Ketocarotenoid biosynthesis outside of plastids in the unicellular green alga Haematococcus pluvialis.
Grünewald K., Hirschberg J., Hagen C.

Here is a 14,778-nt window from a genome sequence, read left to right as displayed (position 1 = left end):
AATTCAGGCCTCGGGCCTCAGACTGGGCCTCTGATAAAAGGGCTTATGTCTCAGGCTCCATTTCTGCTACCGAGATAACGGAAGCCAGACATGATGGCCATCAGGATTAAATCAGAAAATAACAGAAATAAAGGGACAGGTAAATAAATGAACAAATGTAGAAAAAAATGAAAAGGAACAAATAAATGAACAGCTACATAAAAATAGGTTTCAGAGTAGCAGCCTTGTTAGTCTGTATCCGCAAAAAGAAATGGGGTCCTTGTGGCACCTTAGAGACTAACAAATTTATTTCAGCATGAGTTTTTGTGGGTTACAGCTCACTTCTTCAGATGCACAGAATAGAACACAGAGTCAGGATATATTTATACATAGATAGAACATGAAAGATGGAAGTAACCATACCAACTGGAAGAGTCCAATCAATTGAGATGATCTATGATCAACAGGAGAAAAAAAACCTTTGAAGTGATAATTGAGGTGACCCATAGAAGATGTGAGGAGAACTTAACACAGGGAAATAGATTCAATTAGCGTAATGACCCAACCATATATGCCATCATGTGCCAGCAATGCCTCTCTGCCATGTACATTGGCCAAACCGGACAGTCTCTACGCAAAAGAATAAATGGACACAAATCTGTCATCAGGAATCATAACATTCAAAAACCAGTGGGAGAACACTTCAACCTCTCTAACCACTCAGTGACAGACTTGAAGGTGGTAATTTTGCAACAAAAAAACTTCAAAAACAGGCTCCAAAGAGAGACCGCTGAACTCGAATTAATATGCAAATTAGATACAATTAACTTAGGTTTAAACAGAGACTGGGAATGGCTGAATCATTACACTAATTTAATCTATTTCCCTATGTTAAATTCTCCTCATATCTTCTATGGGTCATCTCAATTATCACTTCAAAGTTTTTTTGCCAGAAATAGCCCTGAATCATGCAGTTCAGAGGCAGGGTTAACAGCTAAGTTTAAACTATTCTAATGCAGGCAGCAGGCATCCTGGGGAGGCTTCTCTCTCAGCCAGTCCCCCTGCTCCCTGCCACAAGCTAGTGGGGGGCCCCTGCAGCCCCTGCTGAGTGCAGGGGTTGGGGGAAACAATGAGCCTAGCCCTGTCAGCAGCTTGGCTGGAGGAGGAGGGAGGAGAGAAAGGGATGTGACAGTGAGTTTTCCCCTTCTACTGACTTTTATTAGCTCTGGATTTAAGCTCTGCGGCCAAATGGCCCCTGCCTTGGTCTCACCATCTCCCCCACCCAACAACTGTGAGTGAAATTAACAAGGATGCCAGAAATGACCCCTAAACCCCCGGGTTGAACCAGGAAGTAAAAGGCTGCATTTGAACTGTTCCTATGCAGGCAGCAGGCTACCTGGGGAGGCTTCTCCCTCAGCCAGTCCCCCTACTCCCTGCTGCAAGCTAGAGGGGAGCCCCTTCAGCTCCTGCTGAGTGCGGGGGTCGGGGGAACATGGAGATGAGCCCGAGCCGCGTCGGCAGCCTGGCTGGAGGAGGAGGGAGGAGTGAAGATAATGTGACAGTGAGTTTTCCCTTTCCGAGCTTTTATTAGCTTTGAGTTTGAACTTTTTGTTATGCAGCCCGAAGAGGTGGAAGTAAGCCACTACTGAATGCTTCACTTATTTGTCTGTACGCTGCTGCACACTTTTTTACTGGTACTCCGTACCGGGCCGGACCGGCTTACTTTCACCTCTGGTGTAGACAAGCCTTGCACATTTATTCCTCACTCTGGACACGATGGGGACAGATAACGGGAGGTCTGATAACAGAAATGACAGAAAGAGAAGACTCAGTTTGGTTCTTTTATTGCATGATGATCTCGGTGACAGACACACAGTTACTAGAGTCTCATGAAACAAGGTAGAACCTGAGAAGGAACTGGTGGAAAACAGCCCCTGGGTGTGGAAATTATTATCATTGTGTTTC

The carotenoid biosynthetic pathway in algae and plants takes place within plastids. In these organelles, carotenoids occur either in a free form or bound to proteins. Under stress, the unicellular green alga Haematococcus pluvialis accumulates secondary carotenoids, mainly astaxanthin esters, in cytoplasmic lipid vesicles up to 4% of its dry mass. It is therefore one of the favored organisms for the biotechnological production of these antioxidative compounds. We have studied the cellular localization and regulation of the enzyme beta-carotene oxygenase in H. pluvialis that catalyzes the introduction of keto functions at position C-4 of the beta-ionone ring of beta-carotene and zeaxanthin. Using immunogold labeling of ultrathin sections and Western blot analysis of cell fractions, we discovered that under inductive conditions, beta-carotene oxygenase was localized both in the chloroplast and in the cytoplasmic lipid vesicles, which are (according to their lipid composition) derived from cytoplasmic membranes. However, beta-carotene oxygenase activity was confined to the lipid vesicle compartment. Because an early carotenogenic enzyme in the pathway, phytoene desaturase, was found only in the chloroplast (Grünewald, K., Eckert, M., Hirschberg, J., and Hagen, C. (2000) Plant Physiol. 122, 1261-1268), a transport of intermediates from the site of early biosynthetic steps in the chloroplast to the site of oxygenation and accumulation in cytoplasmic lipid vesicles is proposed.